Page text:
Monday, January 31, 2011

Scones--Two Ways

I make scones about once a year, usually for our January coffee hours, and looking back over the years, I see that I nearly always declare that these scones are the best I've ever made. In all honesty, I think this must be because I love scones so much that I'm always pleased with myself for having made them.
This year I made two variations on the Cook's Illustrated basic theme. And once again, I think that they may be the best scones I ever nade, especially the pecan scones with maple-cream glaze. I suppose if you were violently allergic to nuts you wouldn't like these; otherwise, there's no hope for you if you turned up your nose at them.

I doubled the recipe and made apricot scones with grated lemon peel and the aforesaid pecan scones. The doubled amount--with four cups of flour and 10 tablespoons of butter, was a bit much for the food processor to handle efficiently. If I made this recipe again and doubled it (which I had to do to provide enough scones for the neighbors), I think I'd just make the single recipe twice.

After mixing in the cream, you pat or roll out the dough into a circle. No one will know if your circle isn't perfectly circular. As usual, I rolled mine out too thin because I always think that otherwise the scones will be too fat. I'm always wrong. I may get it right sometime, but I'm not counting on it.

A dough scraper is the easiest thing to use to cut the dough into eight wedges. If you don't have a dough scraper, I highly recommend that you get one posthaste. (My daughter just used the word "posthaste" on her Facebook page, and I thought to myself, "what a good word! I will have to use it myself.")

These scones have only two tablespoons of sugar per two cups of flour. That is much less sweet than typical American coffeehouse scones. If you want them sweeter you can increase the sugar. Alternatively, you can brush cream on top of the unbaked scones and sprinkle them with sugar; that's what I did with the apricot-lemon scones. Or you can wait until they're baked and drizzle a glaze on them. For the pecan scones, I made a glaze of cream, maple syrup, and confectioners' sugar. (I didn't measure--just add sugar until you get the consistency you're looking for).

These scones were a huge hit. Only the children ate the doughnuts. The adults all dug into the scones. Two of the neighbors are scone aficianados, and claimed that these were as good as (or possibly better than) the best bakery scones. Of course, they do have an interest in encouraging me to bake for them, so it wouldn't be politic for them to criticize my baking, would it?

Cream Scones
--from America’s Test Kitchen Cookbook

2 cups (10 ounces) unbleached all-purpose flour, preferably a low-protein brand such as Gold Medal or Pillsbury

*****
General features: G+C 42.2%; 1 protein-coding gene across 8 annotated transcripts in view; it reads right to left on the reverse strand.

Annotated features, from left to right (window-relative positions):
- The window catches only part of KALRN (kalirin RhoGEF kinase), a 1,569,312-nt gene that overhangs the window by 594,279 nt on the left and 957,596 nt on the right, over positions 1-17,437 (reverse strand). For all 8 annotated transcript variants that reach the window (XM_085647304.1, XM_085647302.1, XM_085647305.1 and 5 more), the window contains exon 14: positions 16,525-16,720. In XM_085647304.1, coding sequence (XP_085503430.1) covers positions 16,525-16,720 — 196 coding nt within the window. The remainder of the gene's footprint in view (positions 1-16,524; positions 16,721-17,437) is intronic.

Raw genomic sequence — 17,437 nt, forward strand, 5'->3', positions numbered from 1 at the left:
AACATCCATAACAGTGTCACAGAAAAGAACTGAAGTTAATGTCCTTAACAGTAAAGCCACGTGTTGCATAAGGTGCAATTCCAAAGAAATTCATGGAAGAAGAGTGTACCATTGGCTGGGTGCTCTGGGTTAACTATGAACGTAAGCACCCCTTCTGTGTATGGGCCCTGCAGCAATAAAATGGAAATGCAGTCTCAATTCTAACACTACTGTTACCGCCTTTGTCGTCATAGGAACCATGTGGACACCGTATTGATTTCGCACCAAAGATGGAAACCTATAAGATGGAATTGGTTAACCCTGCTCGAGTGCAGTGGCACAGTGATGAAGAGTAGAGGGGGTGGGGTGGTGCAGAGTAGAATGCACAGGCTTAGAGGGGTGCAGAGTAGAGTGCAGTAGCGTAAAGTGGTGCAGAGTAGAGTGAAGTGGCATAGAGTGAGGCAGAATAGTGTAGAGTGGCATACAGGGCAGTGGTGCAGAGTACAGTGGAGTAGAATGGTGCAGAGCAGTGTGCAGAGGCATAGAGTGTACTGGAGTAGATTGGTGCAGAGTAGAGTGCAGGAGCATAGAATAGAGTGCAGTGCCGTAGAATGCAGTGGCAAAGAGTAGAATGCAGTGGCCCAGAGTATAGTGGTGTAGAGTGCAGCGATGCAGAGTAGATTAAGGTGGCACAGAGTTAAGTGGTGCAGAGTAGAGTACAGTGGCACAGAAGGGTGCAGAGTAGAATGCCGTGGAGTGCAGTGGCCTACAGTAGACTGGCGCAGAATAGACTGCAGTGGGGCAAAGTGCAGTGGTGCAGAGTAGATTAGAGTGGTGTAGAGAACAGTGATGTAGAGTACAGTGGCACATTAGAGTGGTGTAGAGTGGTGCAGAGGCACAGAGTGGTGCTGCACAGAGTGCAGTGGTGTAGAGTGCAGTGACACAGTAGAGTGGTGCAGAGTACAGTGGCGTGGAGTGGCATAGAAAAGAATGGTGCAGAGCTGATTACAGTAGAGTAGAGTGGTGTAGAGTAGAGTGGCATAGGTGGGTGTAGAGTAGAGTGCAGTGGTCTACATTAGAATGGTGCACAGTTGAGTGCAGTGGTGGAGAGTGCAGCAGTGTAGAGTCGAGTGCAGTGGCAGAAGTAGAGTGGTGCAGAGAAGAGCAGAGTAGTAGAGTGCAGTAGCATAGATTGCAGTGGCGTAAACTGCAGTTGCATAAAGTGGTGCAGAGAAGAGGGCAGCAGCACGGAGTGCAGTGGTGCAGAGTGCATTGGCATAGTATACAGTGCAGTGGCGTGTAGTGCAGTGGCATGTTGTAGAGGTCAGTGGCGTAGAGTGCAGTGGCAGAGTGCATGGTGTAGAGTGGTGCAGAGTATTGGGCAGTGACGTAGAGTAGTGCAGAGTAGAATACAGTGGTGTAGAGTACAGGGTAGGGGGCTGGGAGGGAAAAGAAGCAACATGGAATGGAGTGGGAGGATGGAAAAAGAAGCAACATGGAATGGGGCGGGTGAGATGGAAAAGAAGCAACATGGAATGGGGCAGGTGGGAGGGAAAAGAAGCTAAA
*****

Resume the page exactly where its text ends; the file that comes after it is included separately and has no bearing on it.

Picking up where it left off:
1 tablespoon baking powder
3 tablespoons sugar
1/2 teaspoon salt
5 tablespoons chilled, unsalted butter, cut into 1/4-inch cubes
3/4 cup fruit or nuts (Toasted pecans, chopped dried apricots, dried cranberries, currants, etc.)
Grated lemon or orange rind (optional)
1 cup heavy cream

1. Adjust oven rack to middle position and heat oven to 425°F.

2. Place flour, baking powder, sugar and salt in large bowl or work bowl of food processor fitted with steel blade. Whisk together or pulse six times.

3. Remove cover and distribute butter evenly over dry ingredients. Cover and pulse 12 times, each pulse lasting 1 second. Add any fruit/nut additions and pulse one more time. Transfer dough to large bowl.

4. Stir in heavy cream with a rubber spatula or fork until dough begins to form, about 30 seconds.

5. Transfer dough and all dry, floury bits to countertop and knead dough by hand just until it comes together into a rough, sticky ball, 5 to 10 seconds. Form scones by turning the dough out onto a lightly floured work surface, cutting the dough into 8 wedges with either a knife or bench scraper. (You could also roll or pat out and cut pieces with a biscuit cutter).

6. Place wedges on ungreased baking sheet (I covered the pan with parchment paper) and bake until scone tops are light brown, 12 to 15 minutes. Cool on wire rack for at least 10 minutes. Serve warm or at room temperature.

Tuesday, January 25, 2011

Almost Easy to Make "Bostock"

This is not authentic Bostock. But then it's not authentic Brioche either. It's 5-Minutes-a-Day Brioche, which is essentially dump-and-stir bread. A real Bostock is a twice-baked brioche; before bostocks became trendy, they were a way to use up day-old brioche. The thrifty French topped the practically over-the-hill brioche with almond cream and baked them.
Perhaps it was devised by a baker named Bostock, but no one seems to know.

The "5-Minute" brioche recipe is certainly the easiest I've ever made: just mix up water, yeast, salt, eggs, honey, and melted butter; then mix in the flour.

This recipe has a very casual attitude toward the brioche dough: never mind about mixing it thoroughly! Don't let a few floury lumps trouble you! I wasn't troubled, but I ended up having to pick some lumps out of the dough after I rolled it out, so I think I shouldn't have been so quick to adopt the authors' carefree attitude.
I wanted to make this Bostock on Saturday morning, so I mixed up the dough Thursday evening, let it rise for a few hours, and then put it in the refrigerator until I was ready for it.

I made the almond cream on Friday night. Again, just a matter of mixing a few ingredients: almond paste, butter, egg, flour, almond extract, and orange-flower water (I used Fiori di Sicilia). It smelled heavenly.

Saturday morning, all I had to do was roll out the brioche dough to an oblong, fill it with the almond cream, and roll it up, jelly roll style. It looked like cinnamon rolls without the cinnamon; everything was very white.

Because there's almost no color difference between the almond paste and the brioche dough, you can hardly see that something is rolled up--it looks like blobs of uncooked dough.

Even the topping--sugar, almonds, and grated orange peel--didn't give it much color differential.

Ready to bake.  It still looks pretty white.

Only if you look at the bottom can you see that these are actually nicely browned rolls.

By 9:30 Saturday morning, they were out of the oven, and I was able to serve them warm to the neighbors who come to our house on Saturdays in January for our annual coffee and doughnut hours. They tasted very good, but not as good as the Bostock I've had from good bakeries. The almond cream layer kind of baked into the brioche, so there wasn't that lovely, gooey, almondy topping that you get on a proper Bostock.
On the other hand, a proper Bostock can't be whipped up on Saturday morning and be ready to serve just a few hours after the second punch of the snooze alarm.

Almond Brioche Bostock
from Artisan Bread in 5 Minutes a Day.

3/4 cup lukewarm water
2 1/4 tsp. instant yeast
2 1/4 tsp. salt
4 eggs
1/4 cup (80 g.) honey
3/4 cup (1 1/2 sticks) butter, melted
3 3/4 cups (541 g.)flour

Almond Cream
3/4 cup almond paste
6 Tbsp butter (at room temperature)
3/8 cup flour
1 1/2 eggs
1/2 tsp almond extract